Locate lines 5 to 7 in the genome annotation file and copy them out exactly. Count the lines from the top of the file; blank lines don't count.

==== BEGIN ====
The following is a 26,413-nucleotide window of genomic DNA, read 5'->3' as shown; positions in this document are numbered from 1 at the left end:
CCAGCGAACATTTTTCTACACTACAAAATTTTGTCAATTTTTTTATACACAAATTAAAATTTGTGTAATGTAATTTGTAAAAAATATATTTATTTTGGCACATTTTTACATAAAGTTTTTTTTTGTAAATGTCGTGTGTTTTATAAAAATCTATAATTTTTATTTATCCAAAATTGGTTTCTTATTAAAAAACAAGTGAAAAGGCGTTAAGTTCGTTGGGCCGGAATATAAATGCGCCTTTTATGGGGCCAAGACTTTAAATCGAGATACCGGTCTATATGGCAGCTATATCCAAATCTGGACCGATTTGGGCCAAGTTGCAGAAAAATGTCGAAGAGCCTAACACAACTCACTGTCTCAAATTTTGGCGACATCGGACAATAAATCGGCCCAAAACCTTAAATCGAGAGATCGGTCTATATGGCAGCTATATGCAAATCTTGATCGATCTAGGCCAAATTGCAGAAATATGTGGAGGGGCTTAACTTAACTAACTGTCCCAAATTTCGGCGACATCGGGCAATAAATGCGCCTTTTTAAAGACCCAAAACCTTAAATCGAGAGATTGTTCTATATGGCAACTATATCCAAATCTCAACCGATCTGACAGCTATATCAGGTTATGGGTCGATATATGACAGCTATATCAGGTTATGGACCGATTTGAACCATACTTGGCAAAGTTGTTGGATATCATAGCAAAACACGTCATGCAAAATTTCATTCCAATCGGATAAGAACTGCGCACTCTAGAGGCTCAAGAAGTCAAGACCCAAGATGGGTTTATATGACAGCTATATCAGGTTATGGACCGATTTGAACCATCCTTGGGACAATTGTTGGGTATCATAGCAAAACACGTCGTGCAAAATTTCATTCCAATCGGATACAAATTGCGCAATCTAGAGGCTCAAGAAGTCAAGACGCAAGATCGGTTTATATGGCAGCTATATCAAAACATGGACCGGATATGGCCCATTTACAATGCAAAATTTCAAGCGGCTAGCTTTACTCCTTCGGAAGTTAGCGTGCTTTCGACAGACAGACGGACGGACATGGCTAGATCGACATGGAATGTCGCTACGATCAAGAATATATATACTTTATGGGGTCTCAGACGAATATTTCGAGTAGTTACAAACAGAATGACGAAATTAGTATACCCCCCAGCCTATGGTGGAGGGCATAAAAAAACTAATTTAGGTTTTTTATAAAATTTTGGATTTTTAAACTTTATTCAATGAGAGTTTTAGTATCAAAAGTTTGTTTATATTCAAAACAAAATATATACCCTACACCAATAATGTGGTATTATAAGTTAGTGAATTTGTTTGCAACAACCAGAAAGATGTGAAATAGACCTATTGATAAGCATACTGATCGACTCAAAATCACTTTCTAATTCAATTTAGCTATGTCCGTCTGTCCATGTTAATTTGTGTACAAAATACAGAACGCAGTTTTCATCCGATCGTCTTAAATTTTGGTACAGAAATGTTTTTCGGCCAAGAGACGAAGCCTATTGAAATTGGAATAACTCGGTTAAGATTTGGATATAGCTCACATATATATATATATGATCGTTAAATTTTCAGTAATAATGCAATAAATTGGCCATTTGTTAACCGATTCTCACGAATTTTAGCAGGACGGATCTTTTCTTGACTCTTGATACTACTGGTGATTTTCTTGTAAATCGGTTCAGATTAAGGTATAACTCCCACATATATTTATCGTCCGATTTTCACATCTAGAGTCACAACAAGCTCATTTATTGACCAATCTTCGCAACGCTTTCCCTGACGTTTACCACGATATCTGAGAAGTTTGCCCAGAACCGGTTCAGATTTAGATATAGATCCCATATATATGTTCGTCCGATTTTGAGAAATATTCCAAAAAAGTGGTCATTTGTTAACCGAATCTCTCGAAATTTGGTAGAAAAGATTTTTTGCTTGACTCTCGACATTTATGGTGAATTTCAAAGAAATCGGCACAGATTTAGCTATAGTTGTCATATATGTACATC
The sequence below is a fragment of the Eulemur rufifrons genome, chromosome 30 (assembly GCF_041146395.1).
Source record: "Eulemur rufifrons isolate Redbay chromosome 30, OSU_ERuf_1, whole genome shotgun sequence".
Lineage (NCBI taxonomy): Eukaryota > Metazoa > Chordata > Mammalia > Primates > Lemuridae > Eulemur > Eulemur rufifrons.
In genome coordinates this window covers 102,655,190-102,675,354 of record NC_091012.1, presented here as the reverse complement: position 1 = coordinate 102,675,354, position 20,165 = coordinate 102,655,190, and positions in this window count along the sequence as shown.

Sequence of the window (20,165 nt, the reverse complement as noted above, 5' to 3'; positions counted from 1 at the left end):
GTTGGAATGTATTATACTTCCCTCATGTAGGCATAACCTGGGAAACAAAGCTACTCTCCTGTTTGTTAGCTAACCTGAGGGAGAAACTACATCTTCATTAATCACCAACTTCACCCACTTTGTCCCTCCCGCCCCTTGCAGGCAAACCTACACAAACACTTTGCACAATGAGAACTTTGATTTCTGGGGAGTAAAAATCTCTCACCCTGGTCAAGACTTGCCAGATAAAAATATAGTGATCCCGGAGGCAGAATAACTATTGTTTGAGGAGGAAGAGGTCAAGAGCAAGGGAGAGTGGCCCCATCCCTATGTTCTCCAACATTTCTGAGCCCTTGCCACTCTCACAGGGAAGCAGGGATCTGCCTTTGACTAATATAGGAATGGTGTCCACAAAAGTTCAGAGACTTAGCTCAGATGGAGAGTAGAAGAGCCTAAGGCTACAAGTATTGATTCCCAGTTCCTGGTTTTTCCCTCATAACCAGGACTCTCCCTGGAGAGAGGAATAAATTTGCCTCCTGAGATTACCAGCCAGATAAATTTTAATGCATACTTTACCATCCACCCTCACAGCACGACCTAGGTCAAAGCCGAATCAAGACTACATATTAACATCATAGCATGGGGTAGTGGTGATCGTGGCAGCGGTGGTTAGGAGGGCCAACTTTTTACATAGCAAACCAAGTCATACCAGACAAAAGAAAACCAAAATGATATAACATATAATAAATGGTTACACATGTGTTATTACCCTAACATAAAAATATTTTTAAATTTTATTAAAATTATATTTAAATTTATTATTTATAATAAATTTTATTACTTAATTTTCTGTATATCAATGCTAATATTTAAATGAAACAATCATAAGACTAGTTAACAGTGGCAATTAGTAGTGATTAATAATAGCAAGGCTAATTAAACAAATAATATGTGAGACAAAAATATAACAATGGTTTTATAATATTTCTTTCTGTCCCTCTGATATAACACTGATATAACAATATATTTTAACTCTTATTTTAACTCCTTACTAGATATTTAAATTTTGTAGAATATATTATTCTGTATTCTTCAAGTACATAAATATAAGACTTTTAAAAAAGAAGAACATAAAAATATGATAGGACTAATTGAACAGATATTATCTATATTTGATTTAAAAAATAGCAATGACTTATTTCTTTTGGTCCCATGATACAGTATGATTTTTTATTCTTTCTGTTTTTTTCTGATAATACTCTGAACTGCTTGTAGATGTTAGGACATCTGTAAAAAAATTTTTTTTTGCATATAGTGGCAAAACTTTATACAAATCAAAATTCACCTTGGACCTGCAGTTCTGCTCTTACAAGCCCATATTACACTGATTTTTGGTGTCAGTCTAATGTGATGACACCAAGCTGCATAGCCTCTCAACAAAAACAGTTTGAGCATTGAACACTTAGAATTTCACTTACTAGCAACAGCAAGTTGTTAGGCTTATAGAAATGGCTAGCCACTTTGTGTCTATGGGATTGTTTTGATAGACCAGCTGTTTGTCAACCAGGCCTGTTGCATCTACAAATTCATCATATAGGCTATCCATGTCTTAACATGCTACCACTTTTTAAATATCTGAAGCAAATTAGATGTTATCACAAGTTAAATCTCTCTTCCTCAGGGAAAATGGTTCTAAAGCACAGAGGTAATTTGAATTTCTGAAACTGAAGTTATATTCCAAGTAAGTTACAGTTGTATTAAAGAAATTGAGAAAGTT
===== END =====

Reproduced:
Lineage (NCBI taxonomy): Eukaryota > Metazoa > Chordata > Mammalia > Primates > Lemuridae > Eulemur > Eulemur rufifrons.
In genome coordinates this window covers 102,655,190-102,675,354 of record NC_091012.1, presented here as the reverse complement: position 1 = coordinate 102,675,354, position 20,165 = coordinate 102,655,190, and positions in this window count along the sequence as shown.

Sequence of the window (20,165 nt, the reverse complement as noted above, 5' to 3'; positions counted from 1 at the left end):